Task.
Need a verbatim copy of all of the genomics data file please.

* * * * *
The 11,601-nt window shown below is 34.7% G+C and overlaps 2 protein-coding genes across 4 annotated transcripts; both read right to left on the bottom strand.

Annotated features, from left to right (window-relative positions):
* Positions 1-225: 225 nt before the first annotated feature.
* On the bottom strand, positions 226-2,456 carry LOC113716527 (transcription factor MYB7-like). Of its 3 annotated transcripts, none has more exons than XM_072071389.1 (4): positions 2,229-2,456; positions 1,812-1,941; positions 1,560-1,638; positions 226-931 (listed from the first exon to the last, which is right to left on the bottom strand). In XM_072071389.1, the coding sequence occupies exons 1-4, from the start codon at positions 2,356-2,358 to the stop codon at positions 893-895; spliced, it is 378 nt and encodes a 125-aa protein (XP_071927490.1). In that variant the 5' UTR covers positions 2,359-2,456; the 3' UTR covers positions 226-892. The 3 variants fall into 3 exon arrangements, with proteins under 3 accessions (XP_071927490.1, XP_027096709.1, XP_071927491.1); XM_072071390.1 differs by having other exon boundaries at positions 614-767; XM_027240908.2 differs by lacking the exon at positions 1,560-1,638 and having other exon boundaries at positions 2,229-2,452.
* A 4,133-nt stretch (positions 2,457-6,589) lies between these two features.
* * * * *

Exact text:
The 11,601-nt window shown below is 34.7% G+C and overlaps 2 protein-coding genes across 4 annotated transcripts; both read right to left on the bottom strand.

Annotated features, from left to right (window-relative positions):
* Positions 1-225: 225 nt before the first annotated feature.
* On the bottom strand, positions 226-2,456 carry LOC113716527 (transcription factor MYB7-like). Of its 3 annotated transcripts, none has more exons than XM_072071389.1 (4): positions 2,229-2,456; positions 1,812-1,941; positions 1,560-1,638; positions 226-931 (listed from the first exon to the last, which is right to left on the bottom strand). In XM_072071389.1, the coding sequence occupies exons 1-4, from the start codon at positions 2,356-2,358 to the stop codon at positions 893-895; spliced, it is 378 nt and encodes a 125-aa protein (XP_071927490.1). In that variant the 5' UTR covers positions 2,359-2,456; the 3' UTR covers positions 226-892. The 3 variants fall into 3 exon arrangements, with proteins under 3 accessions (XP_071927490.1, XP_027096709.1, XP_071927491.1); XM_072071390.1 differs by having other exon boundaries at positions 614-767; XM_027240908.2 differs by lacking the exon at positions 1,560-1,638 and having other exon boundaries at positions 2,229-2,452.
* A 4,133-nt stretch (positions 2,457-6,589) lies between these two features.